NORRISTOWN — Food banks financially impacted by the ongoing COVID-19 pandemic will soon experience some relief.
Montgomery County and the MONTCO Anti-Hunger Network teamed up to launch the initiative aimed at allocating up to $1 million from the CARES Act to local food pantries’ needs and “increased demand during the COVID-19 pandemic,” according to Montgomery County Chief Financial Officer Dean Dortone.
Dortone said in his Oct. 1 presentation that county officials recognize the important role that food pantries have played throughout the COVID-19 pandemic as the agencies continue “feeding the most vulnerable populations” including “seniors, children, the homeless, and those in emergency need due to rapidly increasing job losses.”
Dortone added that there are 43 food pantries in Montgomery County that work with MAHN, and project organizers studied cities and states in counties across the country to get a sense of how to best establish a plan of action to assist food banks.
“The program will provide direct funding to improve food access and food security throughout Montgomery County” through monies for equipment, supplies, storage, and other facility improvements, according to Dortone.
For an organization like the Mattie Dixon Community Cupboard in Ambler, the subsidy would go a long way to supplement much-needed resources. Executive Director Cindy Wedholm said she applied for financial assistance and emphasized there how essential grants are to organizations like hers during this time of economic uncertainty.
“For instance we need ... more storage and laptops so that if we had to work remotely, we would be able to access all of our information, and also, the PPE stuff is important for us,” she told MediaNews Group.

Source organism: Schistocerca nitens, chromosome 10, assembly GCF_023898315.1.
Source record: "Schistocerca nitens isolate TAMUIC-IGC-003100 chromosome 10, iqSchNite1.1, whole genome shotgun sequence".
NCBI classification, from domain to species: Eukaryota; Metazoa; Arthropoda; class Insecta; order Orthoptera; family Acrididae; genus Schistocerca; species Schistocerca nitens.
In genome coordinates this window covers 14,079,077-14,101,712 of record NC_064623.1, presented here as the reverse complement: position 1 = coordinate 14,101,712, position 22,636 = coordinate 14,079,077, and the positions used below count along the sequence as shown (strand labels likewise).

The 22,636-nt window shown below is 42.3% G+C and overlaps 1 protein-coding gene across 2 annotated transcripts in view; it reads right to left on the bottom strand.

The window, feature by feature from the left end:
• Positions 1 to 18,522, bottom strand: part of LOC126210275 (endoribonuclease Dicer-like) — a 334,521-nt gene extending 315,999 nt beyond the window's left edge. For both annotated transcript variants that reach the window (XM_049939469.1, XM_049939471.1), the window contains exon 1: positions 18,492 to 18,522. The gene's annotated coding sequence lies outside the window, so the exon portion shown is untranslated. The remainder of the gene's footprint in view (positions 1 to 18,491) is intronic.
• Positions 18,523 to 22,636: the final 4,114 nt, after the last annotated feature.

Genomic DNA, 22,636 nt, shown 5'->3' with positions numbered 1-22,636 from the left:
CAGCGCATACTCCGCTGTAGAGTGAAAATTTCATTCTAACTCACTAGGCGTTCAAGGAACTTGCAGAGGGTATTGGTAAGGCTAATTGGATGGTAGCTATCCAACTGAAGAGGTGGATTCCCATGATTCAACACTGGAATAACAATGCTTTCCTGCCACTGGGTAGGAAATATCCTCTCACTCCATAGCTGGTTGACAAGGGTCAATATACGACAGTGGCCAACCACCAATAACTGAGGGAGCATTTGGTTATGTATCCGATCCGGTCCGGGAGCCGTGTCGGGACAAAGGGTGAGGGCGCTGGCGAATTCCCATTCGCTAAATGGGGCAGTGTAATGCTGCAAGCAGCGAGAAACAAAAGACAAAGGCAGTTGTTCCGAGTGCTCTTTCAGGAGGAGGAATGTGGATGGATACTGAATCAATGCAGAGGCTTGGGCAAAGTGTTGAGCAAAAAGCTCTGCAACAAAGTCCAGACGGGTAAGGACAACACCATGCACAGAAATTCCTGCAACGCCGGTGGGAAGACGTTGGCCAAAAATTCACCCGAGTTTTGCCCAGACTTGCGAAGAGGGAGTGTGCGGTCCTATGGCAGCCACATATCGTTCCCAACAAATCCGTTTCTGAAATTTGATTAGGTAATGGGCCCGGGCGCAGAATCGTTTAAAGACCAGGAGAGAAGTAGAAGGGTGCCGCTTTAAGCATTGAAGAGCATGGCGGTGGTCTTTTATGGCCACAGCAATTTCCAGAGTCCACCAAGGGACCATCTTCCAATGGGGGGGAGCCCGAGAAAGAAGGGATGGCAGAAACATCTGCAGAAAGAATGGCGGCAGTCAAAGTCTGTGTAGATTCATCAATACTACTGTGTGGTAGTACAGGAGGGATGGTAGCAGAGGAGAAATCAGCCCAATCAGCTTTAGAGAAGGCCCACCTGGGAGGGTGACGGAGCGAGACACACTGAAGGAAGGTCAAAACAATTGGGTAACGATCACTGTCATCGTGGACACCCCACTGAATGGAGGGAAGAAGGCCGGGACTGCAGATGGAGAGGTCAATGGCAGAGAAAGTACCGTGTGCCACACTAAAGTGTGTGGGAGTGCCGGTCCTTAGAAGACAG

Dortone said last month that county officials are still working out the details on distributing the funds.
“We’re still developing how we’re gonna implement these categories, but we're trying to take care of the majority of it through the Montgomery County Purchasing Department and parenting with MAHN and others to get some of this stuff in place very quickly,” Dortone said.
Montgomery County Commissioners’ Chairwoman Val Arkoosh noted the demand in use of services at local organizations has increased “anywhere from 30 to 50 percent depending upon the pantry” over the past several months.
“This will be a much needed and welcomed injection of funding to help stabilize these pantries,” Arkoosh said last month.
Montgomery County Commissioners’ Vice Chairman Ken Lawrence Jr. agreed.
“Our food pantries have literally … been on the frontline of this pandemic since the beginning: dealing with extraordinary need, dealing with the loss of volunteers, dealing with a lack of supplies, but remained open,” he said. “So I'm happy to see that we can get some CARES assistance funding to them.”